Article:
FBI says $27.6 billion lost to cyber attacks since 2022

Add it all up, and victims from cyber crime have lost an estimated $27.6 billion between 2018 and 2022, according to the Federal Bureau of Investigations (FBI) Internet Crime Complaint Center (IC3). We think it’s likely more than that.

The FBI’s Recovery Asset Team (RAT) has made progress with stopping these crimes and recovering some of the stolen funds. In the report, RAT initiated the “Financial Fraud Kill Chain (FFKC) on 2,838 Business Email Compromise (BEC) complaints involving domestic-to-domestic transactions with potential losses of over $590 million. A monetary hold was placed on approximately $433 million, which represented a 73 percent success rate.”

Compared to an estimated $27.6 billion in losses, recovering $433 million feels like a drop in the bucket. Especially since the FBI acknowledges the threat of cyber crime is growing. In fact, estimated losses jumped from $6.9 billion in 2021 to $10.3 billion in 2022. We should all be worried about how fast that’s growing.

Protect yourself from cyber crimes, including mortgage scams

As we’ve said in the past, you have to protect yourself from cyber crime. Enable two-factor authentication (2FA) on all of your accounts and devices. Pick complex passwords (more than 8 digits, with upper and lower case letters, numbers and characters). Store those passwords safely. Use a password authenticator. Be careful about who has access to your phone. Limit the information you put online about yourself. Regularly check your credit report and score. Set up accounts at Experian, Equifax, and TransUnion and freeze your credit (it’s free). Move as many of your bills online. Regularly check your credit card statement for fraudulent charges. If you’re working on a financial transaction, make sure you go to the right website and work through a secure digital channel.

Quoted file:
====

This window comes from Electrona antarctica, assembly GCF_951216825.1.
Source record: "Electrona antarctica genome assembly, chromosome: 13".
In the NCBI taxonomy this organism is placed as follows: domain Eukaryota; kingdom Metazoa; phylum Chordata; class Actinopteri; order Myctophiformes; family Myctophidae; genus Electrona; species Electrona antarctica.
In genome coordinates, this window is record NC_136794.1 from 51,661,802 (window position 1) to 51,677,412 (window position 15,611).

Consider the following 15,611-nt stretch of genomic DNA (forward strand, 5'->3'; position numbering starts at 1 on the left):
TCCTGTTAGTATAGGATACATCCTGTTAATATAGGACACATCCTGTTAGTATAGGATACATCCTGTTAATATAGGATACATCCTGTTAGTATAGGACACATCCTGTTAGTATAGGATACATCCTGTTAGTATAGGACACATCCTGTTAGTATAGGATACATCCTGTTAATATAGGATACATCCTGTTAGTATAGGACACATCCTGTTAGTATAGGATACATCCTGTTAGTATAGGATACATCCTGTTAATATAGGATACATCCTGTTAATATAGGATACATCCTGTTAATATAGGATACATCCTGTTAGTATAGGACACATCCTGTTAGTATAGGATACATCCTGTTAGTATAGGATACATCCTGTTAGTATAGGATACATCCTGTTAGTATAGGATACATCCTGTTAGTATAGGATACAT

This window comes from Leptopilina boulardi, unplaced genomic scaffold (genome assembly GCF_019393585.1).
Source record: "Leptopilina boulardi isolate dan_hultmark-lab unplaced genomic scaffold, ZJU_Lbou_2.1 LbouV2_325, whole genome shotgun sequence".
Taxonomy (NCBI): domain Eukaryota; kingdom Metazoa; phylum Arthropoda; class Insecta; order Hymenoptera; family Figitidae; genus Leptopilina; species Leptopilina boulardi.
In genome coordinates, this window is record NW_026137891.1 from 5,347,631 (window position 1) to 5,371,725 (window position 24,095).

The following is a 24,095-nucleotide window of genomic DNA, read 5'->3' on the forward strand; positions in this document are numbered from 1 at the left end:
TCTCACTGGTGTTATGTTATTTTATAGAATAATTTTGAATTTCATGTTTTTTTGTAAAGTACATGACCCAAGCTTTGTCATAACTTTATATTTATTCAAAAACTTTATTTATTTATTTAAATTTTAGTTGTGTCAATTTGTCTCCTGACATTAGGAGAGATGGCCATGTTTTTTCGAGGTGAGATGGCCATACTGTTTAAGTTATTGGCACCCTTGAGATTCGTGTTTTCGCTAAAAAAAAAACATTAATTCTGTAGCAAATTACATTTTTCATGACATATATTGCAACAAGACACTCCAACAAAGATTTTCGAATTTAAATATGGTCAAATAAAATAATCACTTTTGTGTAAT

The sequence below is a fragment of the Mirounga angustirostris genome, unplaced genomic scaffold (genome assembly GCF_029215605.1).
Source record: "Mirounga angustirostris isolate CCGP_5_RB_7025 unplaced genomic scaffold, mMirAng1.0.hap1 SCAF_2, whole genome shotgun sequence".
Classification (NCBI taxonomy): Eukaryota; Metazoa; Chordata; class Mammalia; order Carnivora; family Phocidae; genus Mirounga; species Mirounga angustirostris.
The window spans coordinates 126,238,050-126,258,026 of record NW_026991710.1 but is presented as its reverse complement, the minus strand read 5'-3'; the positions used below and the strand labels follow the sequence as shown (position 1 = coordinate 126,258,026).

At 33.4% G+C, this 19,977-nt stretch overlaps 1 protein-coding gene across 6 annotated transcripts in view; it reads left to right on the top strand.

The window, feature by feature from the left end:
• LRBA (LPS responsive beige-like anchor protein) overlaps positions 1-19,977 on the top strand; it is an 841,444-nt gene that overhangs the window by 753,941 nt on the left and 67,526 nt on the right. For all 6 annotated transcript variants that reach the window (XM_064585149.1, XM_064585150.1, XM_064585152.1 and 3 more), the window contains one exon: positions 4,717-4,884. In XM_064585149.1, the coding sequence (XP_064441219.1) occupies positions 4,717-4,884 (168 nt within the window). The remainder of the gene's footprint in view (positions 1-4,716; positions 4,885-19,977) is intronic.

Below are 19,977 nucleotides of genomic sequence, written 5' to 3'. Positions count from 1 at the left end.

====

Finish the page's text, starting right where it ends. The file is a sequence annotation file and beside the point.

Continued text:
Most importantly, don’t randomly click on emails or pop-up ads. That’s a fast way to have a hacker crack open your digital and financial life.

Fidelity National Financial’s cyber attack will resolve soon

We assume that FNF will solve its cyber problems shortly, probably before you read this. Closings will then resume. In the meantime, those buyers and sellers affected by the hack will have to have patience. Hopefully, they won’t have issues with their lenders.

Once the dust settles, those affected buyers and sellers will have to sort out any losses they may have sustained by their inability to close on their deal and FNF will have to deal with each of those buyers and sellers when the time comes.

We reached out to FNF for comment for this column but did not receive a reply.

Here’s how to protect yourself from cyber crime like Fidelity National Financial’s cyber attack

Best Money Moves Cyber Resource Center

©2023 by Ilyce Glink and Samuel J. Tamkin. Distributed by Tribune Content Agency. A1614